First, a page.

Over the past couple of weeks, I’ve been counting down the best and worst trades in Edmonton Oilers history. To recap, here’s what I have so far…
The Oilers had multiple top picks at the draft in the early-1990s in the wake of the franchise’s collapse from its dynasty days in the 80s. Two of the more forgettable picks were Jason Bonsignore and Steve Kelly, who were selected fourth-overall in 1994 and sixth-overall in 1995 respectively.
Before these guys were officially busts, Glen Sather packaged them up along with rugged defender Bryan Marchment and sent them to Tampa Bay in exchange for former first-overall pick Roman Hamrlik. Hamrlik would immediately become a top-pairing defender on the Oilers, helping the team reach the playoffs in each of the three seasons he played in Edmonton.
Shayne Corson, while a good player on the ice, was a handful off the ice. He had been chased out of Montreal because of his involvement in multiple off-ice situations and his time in Edmonton wasn’t any easier. He had his captaincy stripped from him following a situation in which he argued with a scorekeeper in order to get an assist added to his name to have his stats padded.
After three seasons in Edmonton, Corson signed an offer sheet with the St. Louis Blues, which the Oilers chose not to match. In return, Edmonton got two first-round picks from the Blues, which they immediately flipped back to St. Louis for goaltender Curtis Joseph and forward Mike Grier. CuJo helped the Oilers return to the playoffs and was key in their back-to-back first-round upsets over Dallas and Colorado while Grier replaced Corson’s presence in the lineup and became a fan favourite.
Ahead of the 2006 trade deadline, the Oilers were in a tight battle for a playoff position in the Western Conference. The team was clearly underachieving largely due to poor goaltending, so general manager Kevin Lowe addressed the issue by dealing a first-round pick to the Minnesota Wild in exchange for Dwayne Roloson.
This was viewed as a huge risk at the time, but it certainly paid off. Roloson had a shaky start to his Oilers tenure but quickly pulled it together. He played all but one game down the stretch for the Oilers, helping the team clinch the eighth seed in the West. Then, in the playoffs, he found another gear, playing a key role in Edmonton’s surprise run to the Stanley Cup Final.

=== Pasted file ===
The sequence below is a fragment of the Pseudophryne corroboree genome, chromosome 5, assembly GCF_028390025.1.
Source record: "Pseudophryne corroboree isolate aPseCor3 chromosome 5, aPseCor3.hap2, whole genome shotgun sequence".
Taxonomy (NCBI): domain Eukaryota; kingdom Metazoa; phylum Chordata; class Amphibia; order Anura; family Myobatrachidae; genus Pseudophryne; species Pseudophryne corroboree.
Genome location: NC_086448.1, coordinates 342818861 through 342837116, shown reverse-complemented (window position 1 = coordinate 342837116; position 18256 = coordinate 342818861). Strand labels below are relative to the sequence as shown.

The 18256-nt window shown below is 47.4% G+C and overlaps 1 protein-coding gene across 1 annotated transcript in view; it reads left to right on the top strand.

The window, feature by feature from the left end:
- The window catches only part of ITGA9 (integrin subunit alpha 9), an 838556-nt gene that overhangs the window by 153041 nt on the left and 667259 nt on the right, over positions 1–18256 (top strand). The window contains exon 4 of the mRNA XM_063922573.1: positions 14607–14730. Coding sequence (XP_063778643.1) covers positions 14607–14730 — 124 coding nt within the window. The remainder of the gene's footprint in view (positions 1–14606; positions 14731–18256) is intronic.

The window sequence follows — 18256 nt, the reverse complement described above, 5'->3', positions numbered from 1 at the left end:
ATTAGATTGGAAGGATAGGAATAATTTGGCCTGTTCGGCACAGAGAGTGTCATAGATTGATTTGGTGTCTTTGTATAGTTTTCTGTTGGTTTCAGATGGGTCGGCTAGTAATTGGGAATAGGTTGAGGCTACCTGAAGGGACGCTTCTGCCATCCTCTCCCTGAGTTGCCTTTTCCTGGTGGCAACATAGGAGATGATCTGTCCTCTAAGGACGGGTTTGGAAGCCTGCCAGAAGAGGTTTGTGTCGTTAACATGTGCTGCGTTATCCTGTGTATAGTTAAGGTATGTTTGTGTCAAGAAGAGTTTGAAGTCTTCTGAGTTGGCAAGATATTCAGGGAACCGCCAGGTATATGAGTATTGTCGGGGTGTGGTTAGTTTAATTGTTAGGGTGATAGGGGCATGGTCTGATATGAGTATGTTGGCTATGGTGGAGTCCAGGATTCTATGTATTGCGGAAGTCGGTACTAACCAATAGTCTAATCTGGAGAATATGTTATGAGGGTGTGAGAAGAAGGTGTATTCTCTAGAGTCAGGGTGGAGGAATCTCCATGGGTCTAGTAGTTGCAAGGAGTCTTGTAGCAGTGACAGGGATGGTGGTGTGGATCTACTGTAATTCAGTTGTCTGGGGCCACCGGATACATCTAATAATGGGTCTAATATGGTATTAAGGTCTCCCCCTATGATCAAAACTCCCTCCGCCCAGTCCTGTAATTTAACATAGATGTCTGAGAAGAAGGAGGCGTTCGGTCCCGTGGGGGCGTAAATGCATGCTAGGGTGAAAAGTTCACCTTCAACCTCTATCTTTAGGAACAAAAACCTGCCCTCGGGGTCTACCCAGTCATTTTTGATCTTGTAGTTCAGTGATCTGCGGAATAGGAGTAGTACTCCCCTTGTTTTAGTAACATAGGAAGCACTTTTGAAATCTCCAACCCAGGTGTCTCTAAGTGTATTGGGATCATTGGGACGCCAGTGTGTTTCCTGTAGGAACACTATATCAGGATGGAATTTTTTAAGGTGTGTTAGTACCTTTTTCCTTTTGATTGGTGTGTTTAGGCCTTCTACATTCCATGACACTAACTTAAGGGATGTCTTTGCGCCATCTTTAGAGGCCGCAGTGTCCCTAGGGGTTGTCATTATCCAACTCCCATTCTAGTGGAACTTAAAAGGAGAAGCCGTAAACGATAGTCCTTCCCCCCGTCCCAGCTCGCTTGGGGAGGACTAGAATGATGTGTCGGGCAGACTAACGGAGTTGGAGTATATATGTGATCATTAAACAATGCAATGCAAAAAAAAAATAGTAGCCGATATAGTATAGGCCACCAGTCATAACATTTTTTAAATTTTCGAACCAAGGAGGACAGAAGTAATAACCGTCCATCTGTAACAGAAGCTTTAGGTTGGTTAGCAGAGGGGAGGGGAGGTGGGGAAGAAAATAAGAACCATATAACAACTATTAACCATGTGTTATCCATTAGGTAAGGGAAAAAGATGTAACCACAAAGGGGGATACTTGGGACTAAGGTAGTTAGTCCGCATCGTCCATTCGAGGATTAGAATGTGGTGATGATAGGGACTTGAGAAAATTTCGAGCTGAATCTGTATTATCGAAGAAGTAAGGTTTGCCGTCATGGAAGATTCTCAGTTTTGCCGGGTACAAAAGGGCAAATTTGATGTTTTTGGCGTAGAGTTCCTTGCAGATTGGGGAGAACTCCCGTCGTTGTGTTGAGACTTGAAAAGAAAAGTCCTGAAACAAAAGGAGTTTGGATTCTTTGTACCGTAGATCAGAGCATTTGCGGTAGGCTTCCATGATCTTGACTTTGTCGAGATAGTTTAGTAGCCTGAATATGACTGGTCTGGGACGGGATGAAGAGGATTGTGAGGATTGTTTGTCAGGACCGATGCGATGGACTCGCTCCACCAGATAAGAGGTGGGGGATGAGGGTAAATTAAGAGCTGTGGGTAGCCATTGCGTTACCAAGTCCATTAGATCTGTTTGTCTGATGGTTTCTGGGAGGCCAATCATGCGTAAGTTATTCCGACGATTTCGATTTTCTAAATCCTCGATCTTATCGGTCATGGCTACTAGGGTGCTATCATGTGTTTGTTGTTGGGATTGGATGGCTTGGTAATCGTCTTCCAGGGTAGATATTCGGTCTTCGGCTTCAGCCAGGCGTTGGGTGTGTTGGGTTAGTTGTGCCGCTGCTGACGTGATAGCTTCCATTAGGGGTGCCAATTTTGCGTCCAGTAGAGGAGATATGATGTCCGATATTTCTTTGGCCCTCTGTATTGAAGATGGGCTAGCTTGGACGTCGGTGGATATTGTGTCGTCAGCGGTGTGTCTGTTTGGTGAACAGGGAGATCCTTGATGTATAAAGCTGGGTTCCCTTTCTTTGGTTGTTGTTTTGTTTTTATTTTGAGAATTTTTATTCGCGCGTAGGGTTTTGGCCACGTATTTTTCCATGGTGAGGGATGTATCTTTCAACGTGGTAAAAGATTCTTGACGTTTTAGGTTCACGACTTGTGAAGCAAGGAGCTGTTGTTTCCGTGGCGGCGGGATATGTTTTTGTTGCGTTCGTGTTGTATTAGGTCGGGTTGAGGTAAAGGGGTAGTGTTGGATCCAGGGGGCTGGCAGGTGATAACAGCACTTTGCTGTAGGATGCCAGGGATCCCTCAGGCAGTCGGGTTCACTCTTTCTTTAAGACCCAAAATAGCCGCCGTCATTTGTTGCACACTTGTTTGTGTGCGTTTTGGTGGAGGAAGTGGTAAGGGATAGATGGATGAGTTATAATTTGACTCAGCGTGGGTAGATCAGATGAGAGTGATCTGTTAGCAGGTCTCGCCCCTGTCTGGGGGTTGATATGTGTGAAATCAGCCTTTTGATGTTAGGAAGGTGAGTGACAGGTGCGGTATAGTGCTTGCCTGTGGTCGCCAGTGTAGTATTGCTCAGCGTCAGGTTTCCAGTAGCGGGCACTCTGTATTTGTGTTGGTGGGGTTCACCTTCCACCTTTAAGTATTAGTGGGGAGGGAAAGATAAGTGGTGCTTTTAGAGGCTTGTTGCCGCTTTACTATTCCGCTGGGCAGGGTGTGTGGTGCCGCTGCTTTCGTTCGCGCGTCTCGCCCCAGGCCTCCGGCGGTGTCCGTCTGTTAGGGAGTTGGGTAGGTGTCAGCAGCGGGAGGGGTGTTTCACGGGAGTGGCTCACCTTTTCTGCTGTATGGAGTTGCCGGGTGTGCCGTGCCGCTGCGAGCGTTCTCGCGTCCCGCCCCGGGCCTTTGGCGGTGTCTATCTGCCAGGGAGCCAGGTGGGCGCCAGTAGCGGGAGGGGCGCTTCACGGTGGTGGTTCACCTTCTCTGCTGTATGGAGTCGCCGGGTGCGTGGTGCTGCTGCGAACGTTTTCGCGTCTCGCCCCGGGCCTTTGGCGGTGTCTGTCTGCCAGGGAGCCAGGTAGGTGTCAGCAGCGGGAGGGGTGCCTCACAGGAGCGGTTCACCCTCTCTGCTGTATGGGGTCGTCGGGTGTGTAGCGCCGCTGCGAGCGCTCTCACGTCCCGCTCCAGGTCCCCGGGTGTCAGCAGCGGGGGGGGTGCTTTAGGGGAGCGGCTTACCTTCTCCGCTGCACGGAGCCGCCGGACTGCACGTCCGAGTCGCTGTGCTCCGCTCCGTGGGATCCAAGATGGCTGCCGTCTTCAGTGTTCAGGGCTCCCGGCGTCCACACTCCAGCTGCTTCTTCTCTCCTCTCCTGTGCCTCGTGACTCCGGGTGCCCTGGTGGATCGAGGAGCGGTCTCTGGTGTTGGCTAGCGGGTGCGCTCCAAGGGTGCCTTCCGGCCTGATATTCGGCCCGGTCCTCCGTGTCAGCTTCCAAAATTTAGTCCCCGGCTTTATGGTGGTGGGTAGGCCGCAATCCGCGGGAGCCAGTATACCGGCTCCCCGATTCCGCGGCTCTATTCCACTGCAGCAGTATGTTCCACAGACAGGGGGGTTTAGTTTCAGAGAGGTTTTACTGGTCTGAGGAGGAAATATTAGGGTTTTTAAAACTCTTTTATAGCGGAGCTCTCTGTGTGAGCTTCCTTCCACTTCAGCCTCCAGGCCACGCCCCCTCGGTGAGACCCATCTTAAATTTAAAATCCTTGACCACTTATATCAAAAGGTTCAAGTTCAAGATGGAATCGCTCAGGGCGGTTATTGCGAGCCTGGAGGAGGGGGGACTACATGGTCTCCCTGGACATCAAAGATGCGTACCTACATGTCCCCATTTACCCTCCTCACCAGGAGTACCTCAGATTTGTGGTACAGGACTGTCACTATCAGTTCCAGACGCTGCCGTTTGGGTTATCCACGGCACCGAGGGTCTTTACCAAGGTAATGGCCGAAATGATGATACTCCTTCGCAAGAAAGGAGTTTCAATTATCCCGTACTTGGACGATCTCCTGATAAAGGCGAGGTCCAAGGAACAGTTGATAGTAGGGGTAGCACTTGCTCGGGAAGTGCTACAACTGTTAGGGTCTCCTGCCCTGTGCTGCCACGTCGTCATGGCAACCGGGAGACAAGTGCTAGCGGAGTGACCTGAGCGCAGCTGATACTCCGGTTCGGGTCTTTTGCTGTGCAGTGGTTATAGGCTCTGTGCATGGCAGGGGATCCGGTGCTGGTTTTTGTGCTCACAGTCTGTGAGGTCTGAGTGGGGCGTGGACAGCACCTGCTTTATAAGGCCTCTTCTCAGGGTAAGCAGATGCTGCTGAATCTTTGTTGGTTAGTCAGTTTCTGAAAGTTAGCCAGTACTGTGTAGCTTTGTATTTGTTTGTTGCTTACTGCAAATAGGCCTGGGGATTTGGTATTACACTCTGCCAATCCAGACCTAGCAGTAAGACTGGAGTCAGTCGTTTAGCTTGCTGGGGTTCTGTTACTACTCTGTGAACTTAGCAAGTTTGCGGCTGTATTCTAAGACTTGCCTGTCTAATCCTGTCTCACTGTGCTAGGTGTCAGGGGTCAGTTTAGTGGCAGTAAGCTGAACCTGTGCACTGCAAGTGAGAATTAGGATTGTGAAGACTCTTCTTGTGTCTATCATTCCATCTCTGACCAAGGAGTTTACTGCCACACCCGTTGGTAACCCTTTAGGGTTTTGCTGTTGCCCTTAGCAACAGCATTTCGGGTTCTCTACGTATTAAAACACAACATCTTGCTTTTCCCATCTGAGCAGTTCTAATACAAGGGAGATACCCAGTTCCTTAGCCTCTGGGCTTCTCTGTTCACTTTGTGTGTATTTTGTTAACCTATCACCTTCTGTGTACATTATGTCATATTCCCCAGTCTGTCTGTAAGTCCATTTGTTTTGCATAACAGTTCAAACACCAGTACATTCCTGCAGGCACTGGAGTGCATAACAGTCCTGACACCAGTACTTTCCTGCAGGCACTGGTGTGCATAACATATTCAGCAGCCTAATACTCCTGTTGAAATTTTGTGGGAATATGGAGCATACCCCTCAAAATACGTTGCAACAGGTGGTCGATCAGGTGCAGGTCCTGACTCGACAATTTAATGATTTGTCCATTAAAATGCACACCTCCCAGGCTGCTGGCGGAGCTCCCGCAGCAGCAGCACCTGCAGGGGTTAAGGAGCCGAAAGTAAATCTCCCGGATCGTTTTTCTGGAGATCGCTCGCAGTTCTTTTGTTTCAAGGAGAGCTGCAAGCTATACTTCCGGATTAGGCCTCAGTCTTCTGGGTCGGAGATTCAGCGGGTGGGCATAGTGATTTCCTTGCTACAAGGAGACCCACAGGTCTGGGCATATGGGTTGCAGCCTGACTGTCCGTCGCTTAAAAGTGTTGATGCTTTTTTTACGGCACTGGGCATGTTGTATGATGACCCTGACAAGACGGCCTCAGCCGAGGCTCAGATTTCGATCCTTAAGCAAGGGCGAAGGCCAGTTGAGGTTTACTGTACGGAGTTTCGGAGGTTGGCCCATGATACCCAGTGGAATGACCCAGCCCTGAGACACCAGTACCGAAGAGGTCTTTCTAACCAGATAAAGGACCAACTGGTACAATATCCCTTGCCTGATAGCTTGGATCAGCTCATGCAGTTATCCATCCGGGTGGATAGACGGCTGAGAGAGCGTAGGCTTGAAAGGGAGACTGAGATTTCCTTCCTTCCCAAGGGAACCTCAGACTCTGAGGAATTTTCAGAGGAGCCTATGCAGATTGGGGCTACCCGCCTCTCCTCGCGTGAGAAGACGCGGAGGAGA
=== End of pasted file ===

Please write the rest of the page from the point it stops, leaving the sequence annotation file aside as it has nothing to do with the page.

Doug Weight was a top prospect that Glen Sather had tried to pry out of New York when he dealt Mark Messier to the Rangers right before the start of the 1991-92 season, but it didn’t work out. Over a year later, though, Sather was finally able to get his guy.
The Rangers were in a desperate fight to make the playoffs in 1993 and needed reinforcements. They wanted Tikkanen for his pesky play and two-way acumen, so Sather demanded Weight in return. While Tikkanen won a Stanley Cup with New York in 1994, the Oilers added the true star to their lineup that they hadn’t had since the end of their dynasty days.
Before I get to my choice for the best trade pulled off in Oilers history, let’s take a look back at some other great trades the team has executed over the years. In no particular order, here are the honourable mentions…
Sending a second-round pick to the North Stars for Kent Nilsson
Ahead of the 1987 trade deadline, the Oilers added a former Battle of Alberta adversary to their lineup to give them a boost for the playoffs. They sent a second-round pick and cash to Minnesota to acquire Kent Nilsson, who would go on to score 19 points in 21 games in Edmonton’s Stanley Cup run that spring. There’s something funny about an all-time Flames great finally winning the Stanley Cup with the Oilers.